• Also, “trivial knowledge” blocks most projects from happening. To work with any new API or domain, you have to learn a lot of stuff that is “trivial” to an experienced user of that API, but you have to repeat the learning process for every single thing you want to add in, which doesn’t scale.
    • Also also, making software customizable / interfaceable is really hard on the developers for little benefit, since most people won’t use it anyway, so there’s better use of their resources.
    • Also also also, most muggles don’t want to program their own computers, much in the same way that most muggles don’t want to do their own taxes or wire their own houses.
  7. Despite my personal reservations, pairing is probably better than two solo devs if both pairers can handle it. Mobbing is probably better than pairing.
    • I should probably write why I think this, but that’s a whole essay in itself. Basically it comes back to “trivial knowledge” being a blocker, which is elided with mobbing.
  8. Teams predominantly care about intra-team friction in their practices. They will prefer tools and techniques that everybody already knows over things that only one person knows and everybody else has to learn. This means that new ideas have to fight much, much harder to be adopted by teams than by individuals.
    • Teams will never broadly adopt Sphinx/rST or Sphinx/MyST, because everybody already knows how to use markdown.
    • Did I mention formal methods will never be mainstream?
  9. The Unix philosophy of “do one thing well” doesn’t actually work that well. Dan Luu explains this better than I could.
  10. TDD/FP/Agile zealots are probably zealots because adopting TDD/FP/Agile/Whatever made them better programmers than they were before. If the choice is between them being zealots and them not learning the new techniques, it’s probably better for their company and their development that they’re zealots.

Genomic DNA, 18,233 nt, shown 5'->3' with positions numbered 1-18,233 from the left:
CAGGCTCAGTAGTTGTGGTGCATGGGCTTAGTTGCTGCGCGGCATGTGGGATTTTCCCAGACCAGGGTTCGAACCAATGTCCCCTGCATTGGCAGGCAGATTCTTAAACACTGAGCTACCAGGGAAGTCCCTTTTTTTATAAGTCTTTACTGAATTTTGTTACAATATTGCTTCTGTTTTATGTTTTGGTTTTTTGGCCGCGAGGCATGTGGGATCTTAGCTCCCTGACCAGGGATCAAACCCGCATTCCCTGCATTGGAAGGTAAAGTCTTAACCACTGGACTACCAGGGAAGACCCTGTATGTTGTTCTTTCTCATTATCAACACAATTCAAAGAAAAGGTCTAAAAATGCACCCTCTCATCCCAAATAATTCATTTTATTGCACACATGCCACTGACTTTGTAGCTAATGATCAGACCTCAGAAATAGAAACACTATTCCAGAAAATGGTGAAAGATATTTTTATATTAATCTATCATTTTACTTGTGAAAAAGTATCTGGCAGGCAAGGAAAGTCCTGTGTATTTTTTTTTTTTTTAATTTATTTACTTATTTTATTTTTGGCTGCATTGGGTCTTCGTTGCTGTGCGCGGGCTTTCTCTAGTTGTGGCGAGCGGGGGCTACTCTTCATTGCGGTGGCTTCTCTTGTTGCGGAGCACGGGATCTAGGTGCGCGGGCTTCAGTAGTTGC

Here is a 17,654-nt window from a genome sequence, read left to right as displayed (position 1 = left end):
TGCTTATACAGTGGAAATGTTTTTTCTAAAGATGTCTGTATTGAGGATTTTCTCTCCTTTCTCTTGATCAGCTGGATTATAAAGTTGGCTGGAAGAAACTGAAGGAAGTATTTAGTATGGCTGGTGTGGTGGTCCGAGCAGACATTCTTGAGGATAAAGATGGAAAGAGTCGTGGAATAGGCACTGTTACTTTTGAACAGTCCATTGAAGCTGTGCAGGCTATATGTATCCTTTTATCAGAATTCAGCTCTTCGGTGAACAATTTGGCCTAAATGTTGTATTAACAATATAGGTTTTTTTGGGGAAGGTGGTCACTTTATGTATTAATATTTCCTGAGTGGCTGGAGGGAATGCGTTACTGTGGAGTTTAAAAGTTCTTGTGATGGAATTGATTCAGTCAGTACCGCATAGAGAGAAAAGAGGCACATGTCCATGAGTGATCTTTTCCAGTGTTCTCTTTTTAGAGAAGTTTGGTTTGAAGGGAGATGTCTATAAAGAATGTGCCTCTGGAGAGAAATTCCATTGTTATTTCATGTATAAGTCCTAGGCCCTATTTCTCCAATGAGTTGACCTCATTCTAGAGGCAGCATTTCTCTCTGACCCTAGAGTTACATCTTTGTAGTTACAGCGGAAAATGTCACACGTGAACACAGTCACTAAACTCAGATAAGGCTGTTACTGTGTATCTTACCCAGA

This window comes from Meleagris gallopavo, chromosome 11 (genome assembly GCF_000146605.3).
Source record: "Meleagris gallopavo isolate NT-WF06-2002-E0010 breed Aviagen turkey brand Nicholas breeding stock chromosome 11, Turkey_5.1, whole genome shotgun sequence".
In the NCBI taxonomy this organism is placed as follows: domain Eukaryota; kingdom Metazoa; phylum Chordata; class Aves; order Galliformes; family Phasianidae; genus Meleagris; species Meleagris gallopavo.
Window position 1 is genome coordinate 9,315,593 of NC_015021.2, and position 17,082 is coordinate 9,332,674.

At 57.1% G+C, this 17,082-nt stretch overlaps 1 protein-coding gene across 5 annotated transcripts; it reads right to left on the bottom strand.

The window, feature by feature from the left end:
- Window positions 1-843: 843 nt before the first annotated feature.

• I mean it would be better if they learned TDD/FP/Agile/Whatever without becoming zealots, and incorporated their ideas into an overall synthesis of a nuanced programming philosophy, but I don’t think most people are interested in doing that anyway.
    • Possibly because “synthesizing a nuanced programming philosophy” only matters / is useful to a very small slice of programmers, because it’s honestly a kinda weird thing to expect tens of millions of people to be that weirdly obsessive about their job.
  11. Any technical interview is going to be gameable and exclusionary to some underrepresented group/background. It’s very possible that our current dysfunctional interviewing practices are still, somehow, close to optimal.
  12. The open source maintainer problem isn’t going to get much better in the near future.
    • People are gonna keep blaming “Capitalism” for this.
    • People are gonna keep blaming “Capitalism” for a lot of irrelevant things.
    • People are gonna argue with me about blaming “Capitalism”.
    • Goddamn I am so tired of “the problem is CAPITALISM” takes and they will never stop
  13. We’re never going to get the broader SE culture to care about things like performance, compatibility, accessibility, security, or privacy, at least not without legal regulations that are enforced.
    • And regulations are written in blood, so we’ll only get enforced legal regulations after a lack of accessibility kills people.

A lot of these are really cynical, but they’re about the overall software engineering world, which consists of hundreds of thousands of companies and tens of millions of developers. We can still make things locally better, and that’s enough for me to keep trying.


  1. “Lighter” as in “I can bang this out in an hour”, not “lighter tone”.